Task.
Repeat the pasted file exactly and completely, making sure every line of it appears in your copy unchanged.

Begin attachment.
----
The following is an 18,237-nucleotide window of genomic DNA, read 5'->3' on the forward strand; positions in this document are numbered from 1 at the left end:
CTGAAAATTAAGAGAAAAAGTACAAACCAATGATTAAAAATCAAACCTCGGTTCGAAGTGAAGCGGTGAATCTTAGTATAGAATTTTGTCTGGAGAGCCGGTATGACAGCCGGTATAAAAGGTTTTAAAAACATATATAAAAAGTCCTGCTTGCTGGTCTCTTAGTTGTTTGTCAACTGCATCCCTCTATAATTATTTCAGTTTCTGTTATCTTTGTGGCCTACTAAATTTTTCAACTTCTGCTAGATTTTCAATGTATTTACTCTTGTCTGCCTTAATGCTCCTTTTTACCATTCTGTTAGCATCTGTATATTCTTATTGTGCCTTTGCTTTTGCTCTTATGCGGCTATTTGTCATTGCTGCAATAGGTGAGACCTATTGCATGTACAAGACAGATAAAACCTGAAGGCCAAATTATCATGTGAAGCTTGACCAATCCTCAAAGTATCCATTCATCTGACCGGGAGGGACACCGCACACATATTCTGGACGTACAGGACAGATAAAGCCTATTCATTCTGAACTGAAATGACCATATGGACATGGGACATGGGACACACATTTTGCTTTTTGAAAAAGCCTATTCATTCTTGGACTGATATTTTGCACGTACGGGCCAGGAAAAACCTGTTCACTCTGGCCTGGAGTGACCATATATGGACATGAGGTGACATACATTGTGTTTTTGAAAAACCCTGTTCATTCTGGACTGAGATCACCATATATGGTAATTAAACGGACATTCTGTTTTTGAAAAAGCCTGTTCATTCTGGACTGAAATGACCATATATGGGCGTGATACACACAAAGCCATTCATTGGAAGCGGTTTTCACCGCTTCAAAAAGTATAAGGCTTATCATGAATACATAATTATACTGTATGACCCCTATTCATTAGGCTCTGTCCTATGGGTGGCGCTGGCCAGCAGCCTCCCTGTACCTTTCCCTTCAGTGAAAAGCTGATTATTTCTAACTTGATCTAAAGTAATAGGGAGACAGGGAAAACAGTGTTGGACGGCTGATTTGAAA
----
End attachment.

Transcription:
The following is an 18,237-nucleotide window of genomic DNA, read 5'->3' on the forward strand; positions in this document are numbered from 1 at the left end:
CTGAAAATTAAGAGAAAAAGTACAAACCAATGATTAAAAATCAAACCTCGGTTCGAAGTGAAGCGGTGAATCTTAGTATAGAATTTTGTCTGGAGAGCCGGTATGACAGCCGGTATAAAAGGTTTTAAAAACATATATAAAAAGTCCTGCTTGCTGGTCTCTTAGTTGTTTGTCAACTGCATCCCTCTATAATTATTTCAGTTTCTGTTATCTTTGTGGCCTACTAAATTTTTCAACTTCTGCTAGATTTTCAATGTATTTACTCTTGTCTGCCTTAATGCTCCTTTTTACCATTCTGTTAGCATCTGTATATTCTTATTGTGCCTTTGCTTTTGCTCTTATGCGGCTATTTGTCATTGCTGCAATAGGTGAGACCTATTGCATGTACAAGACAGATAAAACCTGAAGGCCAAATTATCATGTGAAGCTTGACCAATCCTCAAAGTATCCATTCATCTGACCGGGAGGGACACCGCACACATATTCTGGACGTACAGGACAGATAAAGCCTATTCATTCTGAACTGAAATGACCATATGGACATGGGACATGGGACACACATTTTGCTTTTTGAAAAAGCCTATTCATTCTTGGACTGATATTTTGCACGTACGGGCCAGGAAAAACCTGTTCACTCTGGCCTGGAGTGACCATATATGGACATGAGGTGACATACATTGTGTTTTTGAAAAACCCTGTTCATTCTGGACTGAGATCACCATATATGGTAATTAAACGGACATTCTGTTTTTGAAAAAGCCTGTTCATTCTGGACTGAAATGACCATATATGGGCGTGATACACACAAAGCCATTCATTGGAAGCGGTTTTCACCGCTTCAAAAAGTATAAGGCTTATCATGAATACATAATTATACTGTATGACCCCTATTCATTAGGCTCTGTCCTATGGGTGGCGCTGGCCAGCAGCCTCCCTGTACCTTTCCCTTCAGTGAAAAGCTGATTATTTCTAACTTGATCTAAAGTAATAGGGAGACAGGGAAAACAGTGTTGGACGGCTGATTTGAAA